“The weather forecast could have a big effect on America’s economic forecast next year. The more rain, the better.”
That was the lead sentence in a recent article written by Jim Tankersley, the economics correspondent for the National Journal.
Notice we didn’t say the “farm bill” correspondent, and Mr. Tankersley wasn’t just talking about agriculture’s economic forecast, but the nation’s as a whole.
That’s because late last month, after watching a record-setting drought creep across rural America, the Commerce Department revised its estimate of second-quarter growth for this year, lowering it from 1.7 percent to 1.3 percent.
Half the drop, Tankersley reported, came from plunging farm inventories due to crop loss during the drought.
In the United States, 21 million people work in the agriculture industry and related fields. Those 21 million people have jobs that depend, partly on unpredictable forces of nature, and partly on even less predictable market fluctuations.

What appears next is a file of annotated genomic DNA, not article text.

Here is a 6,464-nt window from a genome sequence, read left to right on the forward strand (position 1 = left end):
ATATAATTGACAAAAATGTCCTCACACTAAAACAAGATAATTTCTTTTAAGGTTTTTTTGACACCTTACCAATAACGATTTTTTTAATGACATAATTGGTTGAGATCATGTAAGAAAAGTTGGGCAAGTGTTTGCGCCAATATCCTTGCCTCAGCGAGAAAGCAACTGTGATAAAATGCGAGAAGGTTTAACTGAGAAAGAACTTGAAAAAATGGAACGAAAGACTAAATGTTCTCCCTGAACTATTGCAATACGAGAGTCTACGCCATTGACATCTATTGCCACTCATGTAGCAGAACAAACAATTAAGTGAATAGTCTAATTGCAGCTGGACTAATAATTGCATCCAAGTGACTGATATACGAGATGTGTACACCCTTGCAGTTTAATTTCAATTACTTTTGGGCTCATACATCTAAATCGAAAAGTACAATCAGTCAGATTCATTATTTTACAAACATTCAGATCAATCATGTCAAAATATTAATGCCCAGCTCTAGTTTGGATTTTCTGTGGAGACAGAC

Fortunately, America was built on the backs of farmers, so while many challenges facing the agriculture industry are unpreventable, hindsight has made them somewhat navigable.
Using this hindsight and having seen how widespread a farm disaster can be, Congress passed legislation decades ago that would provide a safety net for farmers. In doing so, they ensured that the rest of America would continue to have a stable, available and affordable food supply.
And it’s worked. Between then and now, we’ve had some really good years. Thanks to farm policy, farmers are more efficient, growing more food, fuel and fiber on much less land. We have the most affordable food supply in the world—spending only 9.5% of our income on groceries, and agriculture is one of the few U.S. business sectors to boast a trade surplus, exporting $132 billion in farm goods in 2011.
Recent debate surrounding the farm bill has shown that some believe because times have been good, we no longer need a farm policy. That U.S. farmers can survive this drought and future floods, freezes and market crashes without a solid safety net.
But when the economics reporter for the National Journal writes an article urging Americans everywhere to “pray for rain,” it’s no small gesture. U.S. agriculture does matter—to all 300 million of us.